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Divorce under the Benins native law and custom

Last Update (July 9, 2020)

In Oshodin  vs. Oshodin(1963) MLR the couple who had validly married under the customary law decided to submit themselves to statutory marriage in London .However, this marriage was dissolved by the court in London. It was held that the customary law marriage remains valid till another court in Nigeria set it aside as court in England have no jurisdiction over customary law marriage entered into in Nigeria particularly in the jurisdiction of customary law marriage.

Customary courts have no jurisdiction to entertain any petition to dissolve a marriage under the marriage Act. They can only entertain petition for the dissolution of marriages under native law and custom. Under the Benins customary law, when a wife divorces her husband she refunds the whole dowry paid on her else she will continue to be his wife, answer his name and may not have sexual intercourse with any other man usually, when a woman divorces her husband, sacrifices are made by the woman in the man's ancestral shine in order to open the way for to have sexual relationship with another man or to marry another man. Such sacrifices cannot be performed if dowry had not been refunded by the woman. when a woman who divorced her husband had a child for another man when she had not refund the dowry, before the advent of the imperial law, such a child belong to the divorced husband and not the biological father of the child. This is no longer so. A biological father to the child is now a legitimate father of that child.
In Onazioche vs.  Isenyo Obande HC of Benue State Nigeria (Onu and Idoko jj, Oct. 31, 1980 Appeal No MD/150A) 1980, their lordship held that "It is repugnant to natural justice, equity and good conscience to award children begotten by one man to another even though once married to the mother of the children and not haven received his bride price, has no access to the woman to be the father of the children" This is imparimaterial with the Benins customary law.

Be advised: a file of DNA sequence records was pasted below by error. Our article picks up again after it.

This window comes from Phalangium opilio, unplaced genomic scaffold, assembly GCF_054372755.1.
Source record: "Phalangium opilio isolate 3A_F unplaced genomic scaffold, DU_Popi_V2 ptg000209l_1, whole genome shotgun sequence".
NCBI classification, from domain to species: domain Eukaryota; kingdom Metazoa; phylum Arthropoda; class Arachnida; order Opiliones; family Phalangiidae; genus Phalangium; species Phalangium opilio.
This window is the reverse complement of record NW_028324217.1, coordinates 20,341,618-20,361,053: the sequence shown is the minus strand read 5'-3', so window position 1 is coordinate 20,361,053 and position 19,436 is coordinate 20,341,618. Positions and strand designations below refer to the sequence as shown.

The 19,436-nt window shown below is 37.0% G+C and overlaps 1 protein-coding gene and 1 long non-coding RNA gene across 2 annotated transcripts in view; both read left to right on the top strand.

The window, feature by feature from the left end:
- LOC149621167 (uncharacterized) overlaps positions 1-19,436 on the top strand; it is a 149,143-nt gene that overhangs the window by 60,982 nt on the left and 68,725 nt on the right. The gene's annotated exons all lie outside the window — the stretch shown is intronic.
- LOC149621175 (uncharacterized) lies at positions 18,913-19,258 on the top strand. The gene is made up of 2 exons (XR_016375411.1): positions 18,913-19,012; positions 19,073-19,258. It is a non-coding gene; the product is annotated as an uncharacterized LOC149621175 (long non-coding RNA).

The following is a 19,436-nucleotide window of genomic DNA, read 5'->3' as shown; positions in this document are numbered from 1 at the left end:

furthermore, it was the contention of their lordship that it is against natural justice, equity and good conscience to grant custody of a child to a father where the evidence shows that, even though his marriage with the child's mother is still subsisting and his bride price has not been refunded to him, he has not had such physical access to the wife as to be the biological or putative father of the child. In Ekpenyong Edet vs. Nyon Essien ENLR 47, the court held that it was contrary to natural law, equity and good conscience to allow the other man had deprived the appellant of his wife without paying dowry for her.

In that case the appellant was married to his wife under native law and custom. His wife left him and went to live with the respondent. Two children were born of the union between the respondent and his wife. The respondent did not pay to the appellant the dowry which he had paid on his wife. The appellant therefore claims the children were his. This was rejected by the court. Benins customary law is not different from this. A child belongs to the biological parents. When parties divorce the children are usually left under the care of their father. Women are not allowed to go with the children because they belong to the man. Exceptional but temporary case is where the child is a new born still being fed with the breast milk.

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